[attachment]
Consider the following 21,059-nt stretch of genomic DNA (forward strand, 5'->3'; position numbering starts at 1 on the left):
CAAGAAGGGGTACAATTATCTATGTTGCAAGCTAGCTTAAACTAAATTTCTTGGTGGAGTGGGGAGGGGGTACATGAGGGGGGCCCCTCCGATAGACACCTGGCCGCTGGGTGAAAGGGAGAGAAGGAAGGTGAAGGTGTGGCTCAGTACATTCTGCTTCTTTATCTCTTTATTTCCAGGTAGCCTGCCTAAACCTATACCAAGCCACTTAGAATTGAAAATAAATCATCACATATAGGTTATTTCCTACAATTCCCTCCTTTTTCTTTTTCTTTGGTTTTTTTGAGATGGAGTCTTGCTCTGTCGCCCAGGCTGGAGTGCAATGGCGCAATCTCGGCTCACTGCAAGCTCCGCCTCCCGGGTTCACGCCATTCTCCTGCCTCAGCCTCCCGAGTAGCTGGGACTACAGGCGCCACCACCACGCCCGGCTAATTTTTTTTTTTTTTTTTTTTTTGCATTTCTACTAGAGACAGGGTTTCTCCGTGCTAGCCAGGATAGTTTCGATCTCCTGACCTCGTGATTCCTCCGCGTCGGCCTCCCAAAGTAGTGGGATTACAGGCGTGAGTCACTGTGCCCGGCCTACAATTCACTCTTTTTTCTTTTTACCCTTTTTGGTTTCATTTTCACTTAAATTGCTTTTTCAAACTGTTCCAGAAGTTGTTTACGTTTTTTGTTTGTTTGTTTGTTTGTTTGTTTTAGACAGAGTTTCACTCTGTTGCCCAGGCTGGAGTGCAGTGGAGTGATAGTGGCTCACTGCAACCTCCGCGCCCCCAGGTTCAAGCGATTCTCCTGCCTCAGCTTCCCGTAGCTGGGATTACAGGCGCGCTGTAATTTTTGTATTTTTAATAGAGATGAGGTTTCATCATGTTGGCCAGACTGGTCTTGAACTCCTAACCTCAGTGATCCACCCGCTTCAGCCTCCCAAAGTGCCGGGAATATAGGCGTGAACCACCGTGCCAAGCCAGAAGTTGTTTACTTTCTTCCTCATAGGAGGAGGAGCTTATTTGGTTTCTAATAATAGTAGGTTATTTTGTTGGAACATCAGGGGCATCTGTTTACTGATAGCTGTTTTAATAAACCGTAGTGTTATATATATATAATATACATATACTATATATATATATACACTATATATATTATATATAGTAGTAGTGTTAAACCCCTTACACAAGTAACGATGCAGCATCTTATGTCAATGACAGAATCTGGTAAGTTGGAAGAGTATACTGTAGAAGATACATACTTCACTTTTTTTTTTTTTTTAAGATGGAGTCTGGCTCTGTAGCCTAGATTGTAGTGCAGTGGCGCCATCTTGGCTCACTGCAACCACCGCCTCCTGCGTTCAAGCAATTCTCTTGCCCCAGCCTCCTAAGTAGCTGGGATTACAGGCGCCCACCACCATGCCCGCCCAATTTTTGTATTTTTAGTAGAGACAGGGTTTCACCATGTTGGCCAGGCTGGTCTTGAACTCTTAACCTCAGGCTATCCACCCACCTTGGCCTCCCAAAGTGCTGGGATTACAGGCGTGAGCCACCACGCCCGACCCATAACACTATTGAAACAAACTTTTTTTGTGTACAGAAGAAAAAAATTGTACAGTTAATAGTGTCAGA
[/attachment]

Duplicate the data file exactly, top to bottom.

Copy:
Consider the following 21,059-nt stretch of genomic DNA (forward strand, 5'->3'; position numbering starts at 1 on the left):
CAAGAAGGGGTACAATTATCTATGTTGCAAGCTAGCTTAAACTAAATTTCTTGGTGGAGTGGGGAGGGGGTACATGAGGGGGGCCCCTCCGATAGACACCTGGCCGCTGGGTGAAAGGGAGAGAAGGAAGGTGAAGGTGTGGCTCAGTACATTCTGCTTCTTTATCTCTTTATTTCCAGGTAGCCTGCCTAAACCTATACCAAGCCACTTAGAATTGAAAATAAATCATCACATATAGGTTATTTCCTACAATTCCCTCCTTTTTCTTTTTCTTTGGTTTTTTTGAGATGGAGTCTTGCTCTGTCGCCCAGGCTGGAGTGCAATGGCGCAATCTCGGCTCACTGCAAGCTCCGCCTCCCGGGTTCACGCCATTCTCCTGCCTCAGCCTCCCGAGTAGCTGGGACTACAGGCGCCACCACCACGCCCGGCTAATTTTTTTTTTTTTTTTTTTTTTGCATTTCTACTAGAGACAGGGTTTCTCCGTGCTAGCCAGGATAGTTTCGATCTCCTGACCTCGTGATTCCTCCGCGTCGGCCTCCCAAAGTAGTGGGATTACAGGCGTGAGTCACTGTGCCCGGCCTACAATTCACTCTTTTTTCTTTTTACCCTTTTTGGTTTCATTTTCACTTAAATTGCTTTTTCAAACTGTTCCAGAAGTTGTTTACGTTTTTTGTTTGTTTGTTTGTTTGTTTGTTTTAGACAGAGTTTCACTCTGTTGCCCAGGCTGGAGTGCAGTGGAGTGATAGTGGCTCACTGCAACCTCCGCGCCCCCAGGTTCAAGCGATTCTCCTGCCTCAGCTTCCCGTAGCTGGGATTACAGGCGCGCTGTAATTTTTGTATTTTTAATAGAGATGAGGTTTCATCATGTTGGCCAGACTGGTCTTGAACTCCTAACCTCAGTGATCCACCCGCTTCAGCCTCCCAAAGTGCCGGGAATATAGGCGTGAACCACCGTGCCAAGCCAGAAGTTGTTTACTTTCTTCCTCATAGGAGGAGGAGCTTATTTGGTTTCTAATAATAGTAGGTTATTTTGTTGGAACATCAGGGGCATCTGTTTACTGATAGCTGTTTTAATAAACCGTAGTGTTATATATATATAATATACATATACTATATATATATATACACTATATATATTATATATAGTAGTAGTGTTAAACCCCTTACACAAGTAACGATGCAGCATCTTATGTCAATGACAGAATCTGGTAAGTTGGAAGAGTATACTGTAGAAGATACATACTTCACTTTTTTTTTTTTTTTAAGATGGAGTCTGGCTCTGTAGCCTAGATTGTAGTGCAGTGGCGCCATCTTGGCTCACTGCAACCACCGCCTCCTGCGTTCAAGCAATTCTCTTGCCCCAGCCTCCTAAGTAGCTGGGATTACAGGCGCCCACCACCATGCCCGCCCAATTTTTGTATTTTTAGTAGAGACAGGGTTTCACCATGTTGGCCAGGCTGGTCTTGAACTCTTAACCTCAGGCTATCCACCCACCTTGGCCTCCCAAAGTGCTGGGATTACAGGCGTGAGCCACCACGCCCGACCCATAACACTATTGAAACAAACTTTTTTTGTGTACAGAAGAAAAAAATTGTACAGTTAATAGTGTCAGA